for instance, all of these look interesting-

we dont see either Fronius or Kemmpi here in the USA- neither has decided to take on miller and lincoln, and their entrenched places at the top of the market- but both are worldclass machines that are very good.

these guys sell all the big names- miller and lincoln, as well as kemmpi and thermal arc- all very good.

you absolutely will need a water cooled torch, a radiator/coolant pump unit, and a foot pedal, along with a flowmeter and a tank of argon, all of which are on top of the price of the power supply itself.

this adds up, and from what I can see online, UK prices are pretty high to begin with- I am guessing that to buy a decent brand, 200 plus amp machine, with accessories, you are probably looking at north of 3000 pounds sterling.

Definitely more than we would pay here for a similar machine, by about 25% to 30%. Which explains why som many welders over there are buying chinese or eastern european machines, when they are so much cheaper.

Niamh's picture

Hi Ries, Thanks for your

Hi Ries,

Thanks for your reply. I think that in the long run that would be the ideal but as I am restricted by budget and single phase electricity plus no running water supply to my studio I have decided to go for the esab caddy tig 1500i TA34 I think on the basis that I work with 2mm and 3mm sheet bronze this will be good enough for the moment. I did order a pedal at least! Other people I know who weld similar thickness bronze have similar and in some case in ferior machines so I'm hoping that it does the trick. I'll know next week. By the way I'm in Ireland so prices here are usually even higher then in the UK. Be back soon with the verdict.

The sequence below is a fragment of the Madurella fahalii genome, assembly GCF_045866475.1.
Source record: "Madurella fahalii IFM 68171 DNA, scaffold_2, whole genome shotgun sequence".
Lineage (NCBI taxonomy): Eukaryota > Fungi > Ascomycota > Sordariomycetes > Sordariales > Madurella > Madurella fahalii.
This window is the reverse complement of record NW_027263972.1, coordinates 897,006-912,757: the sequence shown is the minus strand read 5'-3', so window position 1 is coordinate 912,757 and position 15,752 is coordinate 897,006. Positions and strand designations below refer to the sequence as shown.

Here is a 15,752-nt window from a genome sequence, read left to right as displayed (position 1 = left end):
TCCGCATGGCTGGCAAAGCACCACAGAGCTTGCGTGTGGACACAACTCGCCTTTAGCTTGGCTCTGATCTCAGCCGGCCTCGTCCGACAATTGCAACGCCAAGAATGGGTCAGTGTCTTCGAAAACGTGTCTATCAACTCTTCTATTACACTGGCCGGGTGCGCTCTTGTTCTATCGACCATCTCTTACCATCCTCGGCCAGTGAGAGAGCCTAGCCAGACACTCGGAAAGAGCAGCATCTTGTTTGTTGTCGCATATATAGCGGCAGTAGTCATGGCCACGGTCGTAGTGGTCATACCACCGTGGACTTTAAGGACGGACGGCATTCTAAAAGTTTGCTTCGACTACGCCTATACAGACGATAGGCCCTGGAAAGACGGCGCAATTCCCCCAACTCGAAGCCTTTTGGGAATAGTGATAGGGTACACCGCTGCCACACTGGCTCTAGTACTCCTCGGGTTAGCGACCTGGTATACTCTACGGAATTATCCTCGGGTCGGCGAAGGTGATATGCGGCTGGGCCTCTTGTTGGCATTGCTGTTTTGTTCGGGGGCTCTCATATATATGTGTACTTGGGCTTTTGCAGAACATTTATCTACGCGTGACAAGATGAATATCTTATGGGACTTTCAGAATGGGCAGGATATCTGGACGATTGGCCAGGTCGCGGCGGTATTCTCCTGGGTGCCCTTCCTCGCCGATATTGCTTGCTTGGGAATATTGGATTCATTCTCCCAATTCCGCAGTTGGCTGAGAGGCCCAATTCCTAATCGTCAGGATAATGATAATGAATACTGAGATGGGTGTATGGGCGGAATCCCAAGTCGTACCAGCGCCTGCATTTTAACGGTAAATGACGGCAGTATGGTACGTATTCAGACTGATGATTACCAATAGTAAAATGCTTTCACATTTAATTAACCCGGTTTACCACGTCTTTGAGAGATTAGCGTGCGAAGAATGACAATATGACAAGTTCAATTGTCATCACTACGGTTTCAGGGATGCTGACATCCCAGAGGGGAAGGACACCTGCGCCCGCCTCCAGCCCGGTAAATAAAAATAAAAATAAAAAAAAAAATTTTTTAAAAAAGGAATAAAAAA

Thanks again for all your advise. Niamh

Rich Waugh's picture

Best of luck with it, Niamh!

Best of luck with it, Niamh! No matter what, you'll enjoy owning a TIG machine and you're sure to find it opens up a lot of new possibilities for your artwork. It may be a bit marginal on power for the thicker bronze, but you may be able to offset some of that by setting up a propane burner for general pre-heat. That machine will mate right up with Esab's Cool-Mite cooler unit so you could add that later s finances permit. Keep in mind too, you don't need running water for the water-cooled torch - it has its own circulating pump and reservoir. Fill it once and use it for hours, then add a bit of water if necessary.

Niamh's picture

Thanks....I'm eagerly

Thanks....I'm eagerly awaiting my new arrival and will keep you posted. Niamh